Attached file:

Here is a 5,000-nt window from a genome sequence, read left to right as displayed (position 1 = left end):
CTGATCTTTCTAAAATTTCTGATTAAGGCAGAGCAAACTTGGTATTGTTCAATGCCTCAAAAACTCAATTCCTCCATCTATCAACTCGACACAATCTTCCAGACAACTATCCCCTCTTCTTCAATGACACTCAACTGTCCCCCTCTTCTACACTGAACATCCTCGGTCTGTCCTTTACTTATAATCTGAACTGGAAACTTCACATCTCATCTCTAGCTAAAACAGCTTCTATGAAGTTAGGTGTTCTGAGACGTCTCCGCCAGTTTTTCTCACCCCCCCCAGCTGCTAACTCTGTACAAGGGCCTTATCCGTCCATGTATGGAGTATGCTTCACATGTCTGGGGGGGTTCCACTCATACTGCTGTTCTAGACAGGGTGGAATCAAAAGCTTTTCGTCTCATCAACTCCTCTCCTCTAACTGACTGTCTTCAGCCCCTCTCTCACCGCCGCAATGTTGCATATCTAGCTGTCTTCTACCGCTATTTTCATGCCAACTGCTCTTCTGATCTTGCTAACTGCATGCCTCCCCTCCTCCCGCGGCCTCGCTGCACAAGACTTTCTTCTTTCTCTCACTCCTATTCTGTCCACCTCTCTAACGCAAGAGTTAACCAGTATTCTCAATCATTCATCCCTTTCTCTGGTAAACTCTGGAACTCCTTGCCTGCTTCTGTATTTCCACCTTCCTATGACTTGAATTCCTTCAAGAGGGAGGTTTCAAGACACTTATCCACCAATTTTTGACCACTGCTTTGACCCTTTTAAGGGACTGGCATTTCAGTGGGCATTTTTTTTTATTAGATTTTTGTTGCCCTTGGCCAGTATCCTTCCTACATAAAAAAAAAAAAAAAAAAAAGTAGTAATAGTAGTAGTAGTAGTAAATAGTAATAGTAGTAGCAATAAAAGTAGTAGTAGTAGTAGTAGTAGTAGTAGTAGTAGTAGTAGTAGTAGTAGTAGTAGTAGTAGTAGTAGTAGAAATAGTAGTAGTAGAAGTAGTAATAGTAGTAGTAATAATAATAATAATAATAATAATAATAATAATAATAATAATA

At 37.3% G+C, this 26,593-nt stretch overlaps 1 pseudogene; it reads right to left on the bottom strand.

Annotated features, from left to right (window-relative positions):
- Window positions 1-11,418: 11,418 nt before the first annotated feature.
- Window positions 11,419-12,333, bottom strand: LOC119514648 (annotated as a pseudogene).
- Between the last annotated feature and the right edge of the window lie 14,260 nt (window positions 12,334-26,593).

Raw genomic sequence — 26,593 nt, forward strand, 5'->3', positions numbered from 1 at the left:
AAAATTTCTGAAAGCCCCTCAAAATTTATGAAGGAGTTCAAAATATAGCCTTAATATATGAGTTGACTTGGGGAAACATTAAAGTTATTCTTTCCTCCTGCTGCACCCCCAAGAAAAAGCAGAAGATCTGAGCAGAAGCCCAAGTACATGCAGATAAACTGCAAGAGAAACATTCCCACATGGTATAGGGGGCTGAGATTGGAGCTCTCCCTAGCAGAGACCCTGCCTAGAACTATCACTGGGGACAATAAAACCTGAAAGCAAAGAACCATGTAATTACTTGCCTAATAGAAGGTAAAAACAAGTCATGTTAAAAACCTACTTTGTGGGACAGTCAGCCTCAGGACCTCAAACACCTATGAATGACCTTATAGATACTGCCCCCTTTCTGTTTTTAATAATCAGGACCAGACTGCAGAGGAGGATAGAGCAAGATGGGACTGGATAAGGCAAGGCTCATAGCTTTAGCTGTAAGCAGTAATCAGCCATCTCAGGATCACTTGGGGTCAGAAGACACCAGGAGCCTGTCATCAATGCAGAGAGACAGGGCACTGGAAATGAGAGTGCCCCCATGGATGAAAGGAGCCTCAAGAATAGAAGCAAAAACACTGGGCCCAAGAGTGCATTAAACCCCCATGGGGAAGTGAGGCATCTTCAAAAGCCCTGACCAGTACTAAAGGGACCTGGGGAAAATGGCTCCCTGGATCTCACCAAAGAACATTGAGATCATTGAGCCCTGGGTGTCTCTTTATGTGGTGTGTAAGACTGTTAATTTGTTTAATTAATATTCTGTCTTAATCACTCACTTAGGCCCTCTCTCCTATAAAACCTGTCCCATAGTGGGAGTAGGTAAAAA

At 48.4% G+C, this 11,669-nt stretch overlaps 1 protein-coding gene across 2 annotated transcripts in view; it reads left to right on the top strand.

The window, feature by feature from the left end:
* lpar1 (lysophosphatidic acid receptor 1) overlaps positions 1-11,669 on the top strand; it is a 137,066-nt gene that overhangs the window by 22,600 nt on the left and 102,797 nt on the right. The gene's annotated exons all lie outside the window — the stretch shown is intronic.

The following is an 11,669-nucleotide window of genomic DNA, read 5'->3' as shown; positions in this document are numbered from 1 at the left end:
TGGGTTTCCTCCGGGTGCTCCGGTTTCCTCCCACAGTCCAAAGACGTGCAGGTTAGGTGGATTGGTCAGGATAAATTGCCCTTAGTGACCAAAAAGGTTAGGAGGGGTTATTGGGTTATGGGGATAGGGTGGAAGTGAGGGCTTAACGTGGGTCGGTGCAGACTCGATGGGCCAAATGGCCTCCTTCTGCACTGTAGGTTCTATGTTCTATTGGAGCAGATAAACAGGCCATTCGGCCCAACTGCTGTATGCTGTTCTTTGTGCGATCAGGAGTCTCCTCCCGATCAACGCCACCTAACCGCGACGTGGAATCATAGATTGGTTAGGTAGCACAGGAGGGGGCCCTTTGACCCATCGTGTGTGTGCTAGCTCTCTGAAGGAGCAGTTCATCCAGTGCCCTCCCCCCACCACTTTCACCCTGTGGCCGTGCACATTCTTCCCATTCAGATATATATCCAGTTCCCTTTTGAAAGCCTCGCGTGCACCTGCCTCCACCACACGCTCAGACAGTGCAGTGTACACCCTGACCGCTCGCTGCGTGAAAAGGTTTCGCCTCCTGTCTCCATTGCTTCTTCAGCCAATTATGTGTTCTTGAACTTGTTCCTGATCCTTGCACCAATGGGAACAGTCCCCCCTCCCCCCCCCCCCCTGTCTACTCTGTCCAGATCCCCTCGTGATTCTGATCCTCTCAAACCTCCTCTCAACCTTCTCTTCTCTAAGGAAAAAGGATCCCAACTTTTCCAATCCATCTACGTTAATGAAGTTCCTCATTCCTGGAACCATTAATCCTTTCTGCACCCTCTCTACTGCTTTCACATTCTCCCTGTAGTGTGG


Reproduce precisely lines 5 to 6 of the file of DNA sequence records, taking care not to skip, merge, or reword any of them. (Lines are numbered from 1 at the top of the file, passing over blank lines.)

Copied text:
- Window positions 1-11,418: 11,418 nt before the first annotated feature.
- Window positions 11,419-12,333, bottom strand: LOC119514648 (annotated as a pseudogene).